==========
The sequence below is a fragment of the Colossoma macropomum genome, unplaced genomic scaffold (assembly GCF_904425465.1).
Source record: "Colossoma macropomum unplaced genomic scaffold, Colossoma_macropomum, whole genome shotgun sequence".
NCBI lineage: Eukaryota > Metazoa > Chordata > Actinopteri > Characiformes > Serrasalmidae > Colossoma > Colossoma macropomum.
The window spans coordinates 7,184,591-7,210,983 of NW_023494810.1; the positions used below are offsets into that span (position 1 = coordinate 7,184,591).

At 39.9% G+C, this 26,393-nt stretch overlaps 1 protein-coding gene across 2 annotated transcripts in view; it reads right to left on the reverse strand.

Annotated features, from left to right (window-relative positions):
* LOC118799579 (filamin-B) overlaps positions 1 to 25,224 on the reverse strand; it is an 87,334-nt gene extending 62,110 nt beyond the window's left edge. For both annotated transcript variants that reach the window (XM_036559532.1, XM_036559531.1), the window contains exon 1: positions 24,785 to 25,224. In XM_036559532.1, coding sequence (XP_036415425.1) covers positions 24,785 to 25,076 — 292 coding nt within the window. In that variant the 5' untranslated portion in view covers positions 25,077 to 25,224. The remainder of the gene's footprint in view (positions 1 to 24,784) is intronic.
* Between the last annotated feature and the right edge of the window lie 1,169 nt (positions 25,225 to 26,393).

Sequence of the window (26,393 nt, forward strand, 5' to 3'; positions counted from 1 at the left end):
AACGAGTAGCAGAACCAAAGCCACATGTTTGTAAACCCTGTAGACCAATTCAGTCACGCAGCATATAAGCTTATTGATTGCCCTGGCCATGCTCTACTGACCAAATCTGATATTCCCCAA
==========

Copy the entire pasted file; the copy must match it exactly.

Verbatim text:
The sequence below is a fragment of the Colossoma macropomum genome, unplaced genomic scaffold (assembly GCF_904425465.1).
Source record: "Colossoma macropomum unplaced genomic scaffold, Colossoma_macropomum, whole genome shotgun sequence".
NCBI lineage: Eukaryota > Metazoa > Chordata > Actinopteri > Characiformes > Serrasalmidae > Colossoma > Colossoma macropomum.
The window spans coordinates 7,184,591-7,210,983 of NW_023494810.1; the positions used below are offsets into that span (position 1 = coordinate 7,184,591).

At 39.9% G+C, this 26,393-nt stretch overlaps 1 protein-coding gene across 2 annotated transcripts in view; it reads right to left on the reverse strand.

Annotated features, from left to right (window-relative positions):
* LOC118799579 (filamin-B) overlaps positions 1 to 25,224 on the reverse strand; it is an 87,334-nt gene extending 62,110 nt beyond the window's left edge. For both annotated transcript variants that reach the window (XM_036559532.1, XM_036559531.1), the window contains exon 1: positions 24,785 to 25,224. In XM_036559532.1, coding sequence (XP_036415425.1) covers positions 24,785 to 25,076 — 292 coding nt within the window. In that variant the 5' untranslated portion in view covers positions 25,077 to 25,224. The remainder of the gene's footprint in view (positions 1 to 24,784) is intronic.
* Between the last annotated feature and the right edge of the window lie 1,169 nt (positions 25,225 to 26,393).

Sequence of the window (26,393 nt, forward strand, 5' to 3'; positions counted from 1 at the left end):
AACGAGTAGCAGAACCAAAGCCACATGTTTGTAAACCCTGTAGACCAATTCAGTCACGCAGCATATAAGCTTATTGATTGCCCTGGCCATGCTCTACTGACCAAATCTGATATTCCCCAA